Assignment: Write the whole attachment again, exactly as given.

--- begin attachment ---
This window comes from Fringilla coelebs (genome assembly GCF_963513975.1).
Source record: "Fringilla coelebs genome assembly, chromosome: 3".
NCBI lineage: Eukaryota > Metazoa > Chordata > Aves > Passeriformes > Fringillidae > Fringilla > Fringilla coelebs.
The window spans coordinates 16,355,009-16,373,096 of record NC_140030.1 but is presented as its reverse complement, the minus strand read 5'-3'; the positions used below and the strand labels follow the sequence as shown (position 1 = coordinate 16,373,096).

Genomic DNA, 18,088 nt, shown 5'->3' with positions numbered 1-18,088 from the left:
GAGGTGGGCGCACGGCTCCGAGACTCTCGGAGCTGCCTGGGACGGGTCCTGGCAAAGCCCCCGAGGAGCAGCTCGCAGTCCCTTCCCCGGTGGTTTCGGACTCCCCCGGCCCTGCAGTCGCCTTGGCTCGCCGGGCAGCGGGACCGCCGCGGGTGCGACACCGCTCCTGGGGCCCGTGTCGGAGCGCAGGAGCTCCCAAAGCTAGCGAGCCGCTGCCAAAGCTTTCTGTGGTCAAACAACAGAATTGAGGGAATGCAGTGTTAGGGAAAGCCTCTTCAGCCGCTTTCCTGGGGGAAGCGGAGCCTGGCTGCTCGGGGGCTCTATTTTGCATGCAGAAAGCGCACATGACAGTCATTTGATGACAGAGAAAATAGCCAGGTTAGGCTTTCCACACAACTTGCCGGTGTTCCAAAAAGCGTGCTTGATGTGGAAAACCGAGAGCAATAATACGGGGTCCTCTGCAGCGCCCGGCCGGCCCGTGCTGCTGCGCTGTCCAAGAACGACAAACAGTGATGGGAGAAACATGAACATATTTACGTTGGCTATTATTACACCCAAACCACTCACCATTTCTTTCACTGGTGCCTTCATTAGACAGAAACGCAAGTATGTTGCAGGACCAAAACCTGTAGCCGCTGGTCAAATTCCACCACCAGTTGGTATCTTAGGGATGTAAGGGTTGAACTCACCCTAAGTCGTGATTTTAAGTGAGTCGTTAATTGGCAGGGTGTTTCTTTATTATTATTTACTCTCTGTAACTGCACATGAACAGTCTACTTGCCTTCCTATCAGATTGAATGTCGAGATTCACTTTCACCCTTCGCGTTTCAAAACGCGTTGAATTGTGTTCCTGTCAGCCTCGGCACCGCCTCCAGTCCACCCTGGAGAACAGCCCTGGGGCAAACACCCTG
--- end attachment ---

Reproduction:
This window comes from Fringilla coelebs (genome assembly GCF_963513975.1).
Source record: "Fringilla coelebs genome assembly, chromosome: 3".
NCBI lineage: Eukaryota > Metazoa > Chordata > Aves > Passeriformes > Fringillidae > Fringilla > Fringilla coelebs.
The window spans coordinates 16,355,009-16,373,096 of record NC_140030.1 but is presented as its reverse complement, the minus strand read 5'-3'; the positions used below and the strand labels follow the sequence as shown (position 1 = coordinate 16,373,096).

Genomic DNA, 18,088 nt, shown 5'->3' with positions numbered 1-18,088 from the left:
GAGGTGGGCGCACGGCTCCGAGACTCTCGGAGCTGCCTGGGACGGGTCCTGGCAAAGCCCCCGAGGAGCAGCTCGCAGTCCCTTCCCCGGTGGTTTCGGACTCCCCCGGCCCTGCAGTCGCCTTGGCTCGCCGGGCAGCGGGACCGCCGCGGGTGCGACACCGCTCCTGGGGCCCGTGTCGGAGCGCAGGAGCTCCCAAAGCTAGCGAGCCGCTGCCAAAGCTTTCTGTGGTCAAACAACAGAATTGAGGGAATGCAGTGTTAGGGAAAGCCTCTTCAGCCGCTTTCCTGGGGGAAGCGGAGCCTGGCTGCTCGGGGGCTCTATTTTGCATGCAGAAAGCGCACATGACAGTCATTTGATGACAGAGAAAATAGCCAGGTTAGGCTTTCCACACAACTTGCCGGTGTTCCAAAAAGCGTGCTTGATGTGGAAAACCGAGAGCAATAATACGGGGTCCTCTGCAGCGCCCGGCCGGCCCGTGCTGCTGCGCTGTCCAAGAACGACAAACAGTGATGGGAGAAACATGAACATATTTACGTTGGCTATTATTACACCCAAACCACTCACCATTTCTTTCACTGGTGCCTTCATTAGACAGAAACGCAAGTATGTTGCAGGACCAAAACCTGTAGCCGCTGGTCAAATTCCACCACCAGTTGGTATCTTAGGGATGTAAGGGTTGAACTCACCCTAAGTCGTGATTTTAAGTGAGTCGTTAATTGGCAGGGTGTTTCTTTATTATTATTTACTCTCTGTAACTGCACATGAACAGTCTACTTGCCTTCCTATCAGATTGAATGTCGAGATTCACTTTCACCCTTCGCGTTTCAAAACGCGTTGAATTGTGTTCCTGTCAGCCTCGGCACCGCCTCCAGTCCACCCTGGAGAACAGCCCTGGGGCAAACACCCTG